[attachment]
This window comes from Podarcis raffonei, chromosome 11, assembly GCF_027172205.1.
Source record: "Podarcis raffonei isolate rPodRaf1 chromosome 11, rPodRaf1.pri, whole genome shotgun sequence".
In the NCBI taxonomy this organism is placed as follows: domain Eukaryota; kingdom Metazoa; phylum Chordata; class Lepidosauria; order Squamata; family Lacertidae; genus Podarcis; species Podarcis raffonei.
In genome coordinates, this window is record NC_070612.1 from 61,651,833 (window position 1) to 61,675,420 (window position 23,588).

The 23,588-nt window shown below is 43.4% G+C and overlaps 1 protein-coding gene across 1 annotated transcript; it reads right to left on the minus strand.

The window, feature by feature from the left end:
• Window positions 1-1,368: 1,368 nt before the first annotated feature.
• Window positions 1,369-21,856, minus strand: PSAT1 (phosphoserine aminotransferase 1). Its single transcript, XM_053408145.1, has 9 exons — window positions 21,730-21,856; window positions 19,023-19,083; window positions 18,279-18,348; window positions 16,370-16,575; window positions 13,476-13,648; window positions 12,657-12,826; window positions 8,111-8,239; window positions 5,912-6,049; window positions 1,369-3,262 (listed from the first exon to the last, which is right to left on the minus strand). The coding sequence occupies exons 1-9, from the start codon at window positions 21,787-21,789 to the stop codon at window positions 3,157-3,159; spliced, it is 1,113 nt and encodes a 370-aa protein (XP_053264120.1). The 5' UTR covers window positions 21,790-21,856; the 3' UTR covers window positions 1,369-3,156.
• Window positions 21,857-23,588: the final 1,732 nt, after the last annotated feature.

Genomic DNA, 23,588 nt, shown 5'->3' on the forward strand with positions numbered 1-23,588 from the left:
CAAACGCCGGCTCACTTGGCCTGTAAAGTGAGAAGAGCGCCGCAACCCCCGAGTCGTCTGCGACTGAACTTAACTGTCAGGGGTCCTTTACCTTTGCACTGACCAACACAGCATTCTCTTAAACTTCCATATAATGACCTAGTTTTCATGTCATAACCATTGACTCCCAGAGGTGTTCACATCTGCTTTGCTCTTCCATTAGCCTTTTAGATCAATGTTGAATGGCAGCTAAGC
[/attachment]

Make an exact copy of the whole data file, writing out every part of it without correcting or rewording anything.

This window comes from Podarcis raffonei, chromosome 11, assembly GCF_027172205.1.
Source record: "Podarcis raffonei isolate rPodRaf1 chromosome 11, rPodRaf1.pri, whole genome shotgun sequence".
In the NCBI taxonomy this organism is placed as follows: domain Eukaryota; kingdom Metazoa; phylum Chordata; class Lepidosauria; order Squamata; family Lacertidae; genus Podarcis; species Podarcis raffonei.
In genome coordinates, this window is record NC_070612.1 from 61,651,833 (window position 1) to 61,675,420 (window position 23,588).

The 23,588-nt window shown below is 43.4% G+C and overlaps 1 protein-coding gene across 1 annotated transcript; it reads right to left on the minus strand.

The window, feature by feature from the left end:
• Window positions 1-1,368: 1,368 nt before the first annotated feature.
• Window positions 1,369-21,856, minus strand: PSAT1 (phosphoserine aminotransferase 1). Its single transcript, XM_053408145.1, has 9 exons — window positions 21,730-21,856; window positions 19,023-19,083; window positions 18,279-18,348; window positions 16,370-16,575; window positions 13,476-13,648; window positions 12,657-12,826; window positions 8,111-8,239; window positions 5,912-6,049; window positions 1,369-3,262 (listed from the first exon to the last, which is right to left on the minus strand). The coding sequence occupies exons 1-9, from the start codon at window positions 21,787-21,789 to the stop codon at window positions 3,157-3,159; spliced, it is 1,113 nt and encodes a 370-aa protein (XP_053264120.1). The 5' UTR covers window positions 21,790-21,856; the 3' UTR covers window positions 1,369-3,156.
• Window positions 21,857-23,588: the final 1,732 nt, after the last annotated feature.

Genomic DNA, 23,588 nt, shown 5'->3' on the forward strand with positions numbered 1-23,588 from the left:
CAAACGCCGGCTCACTTGGCCTGTAAAGTGAGAAGAGCGCCGCAACCCCCGAGTCGTCTGCGACTGAACTTAACTGTCAGGGGTCCTTTACCTTTGCACTGACCAACACAGCATTCTCTTAAACTTCCATATAATGACCTAGTTTTCATGTCATAACCATTGACTCCCAGAGGTGTTCACATCTGCTTTGCTCTTCCATTAGCCTTTTAGATCAATGTTGAATGGCAGCTAAGC